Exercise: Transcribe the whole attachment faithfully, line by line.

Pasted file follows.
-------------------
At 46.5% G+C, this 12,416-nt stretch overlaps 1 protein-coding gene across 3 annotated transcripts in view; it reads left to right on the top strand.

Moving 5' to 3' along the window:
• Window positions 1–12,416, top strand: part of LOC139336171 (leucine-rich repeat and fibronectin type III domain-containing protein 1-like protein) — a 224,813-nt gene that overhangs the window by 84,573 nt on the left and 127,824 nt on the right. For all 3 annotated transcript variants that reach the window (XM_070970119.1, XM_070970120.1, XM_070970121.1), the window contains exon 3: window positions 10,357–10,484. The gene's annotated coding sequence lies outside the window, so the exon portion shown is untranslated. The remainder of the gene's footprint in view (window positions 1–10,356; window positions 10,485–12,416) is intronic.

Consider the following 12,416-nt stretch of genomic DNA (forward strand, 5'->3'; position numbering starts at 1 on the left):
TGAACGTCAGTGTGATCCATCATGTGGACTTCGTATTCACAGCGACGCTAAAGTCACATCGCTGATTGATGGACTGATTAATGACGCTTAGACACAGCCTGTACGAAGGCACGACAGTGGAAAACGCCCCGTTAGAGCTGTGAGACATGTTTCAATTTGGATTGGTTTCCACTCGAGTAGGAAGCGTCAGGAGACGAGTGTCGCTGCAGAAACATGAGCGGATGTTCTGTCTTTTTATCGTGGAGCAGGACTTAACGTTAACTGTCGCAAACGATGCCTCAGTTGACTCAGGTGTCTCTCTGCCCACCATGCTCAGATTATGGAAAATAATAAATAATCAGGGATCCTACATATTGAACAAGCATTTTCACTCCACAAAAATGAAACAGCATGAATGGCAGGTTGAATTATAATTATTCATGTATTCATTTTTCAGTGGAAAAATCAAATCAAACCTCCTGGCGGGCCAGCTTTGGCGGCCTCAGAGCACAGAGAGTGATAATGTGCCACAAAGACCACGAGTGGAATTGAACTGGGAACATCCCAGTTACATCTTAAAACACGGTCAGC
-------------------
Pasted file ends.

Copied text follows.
At 46.5% G+C, this 12,416-nt stretch overlaps 1 protein-coding gene across 3 annotated transcripts in view; it reads left to right on the top strand.

Moving 5' to 3' along the window:
• Window positions 1–12,416, top strand: part of LOC139336171 (leucine-rich repeat and fibronectin type III domain-containing protein 1-like protein) — a 224,813-nt gene that overhangs the window by 84,573 nt on the left and 127,824 nt on the right. For all 3 annotated transcript variants that reach the window (XM_070970119.1, XM_070970120.1, XM_070970121.1), the window contains exon 3: window positions 10,357–10,484. The gene's annotated coding sequence lies outside the window, so the exon portion shown is untranslated. The remainder of the gene's footprint in view (window positions 1–10,356; window positions 10,485–12,416) is intronic.

Consider the following 12,416-nt stretch of genomic DNA (forward strand, 5'->3'; position numbering starts at 1 on the left):
TGAACGTCAGTGTGATCCATCATGTGGACTTCGTATTCACAGCGACGCTAAAGTCACATCGCTGATTGATGGACTGATTAATGACGCTTAGACACAGCCTGTACGAAGGCACGACAGTGGAAAACGCCCCGTTAGAGCTGTGAGACATGTTTCAATTTGGATTGGTTTCCACTCGAGTAGGAAGCGTCAGGAGACGAGTGTCGCTGCAGAAACATGAGCGGATGTTCTGTCTTTTTATCGTGGAGCAGGACTTAACGTTAACTGTCGCAAACGATGCCTCAGTTGACTCAGGTGTCTCTCTGCCCACCATGCTCAGATTATGGAAAATAATAAATAATCAGGGATCCTACATATTGAACAAGCATTTTCACTCCACAAAAATGAAACAGCATGAATGGCAGGTTGAATTATAATTATTCATGTATTCATTTTTCAGTGGAAAAATCAAATCAAACCTCCTGGCGGGCCAGCTTTGGCGGCCTCAGAGCACAGAGAGTGATAATGTGCCACAAAGACCACGAGTGGAATTGAACTGGGAACATCCCAGTTACATCTTAAAACACGGTCAGC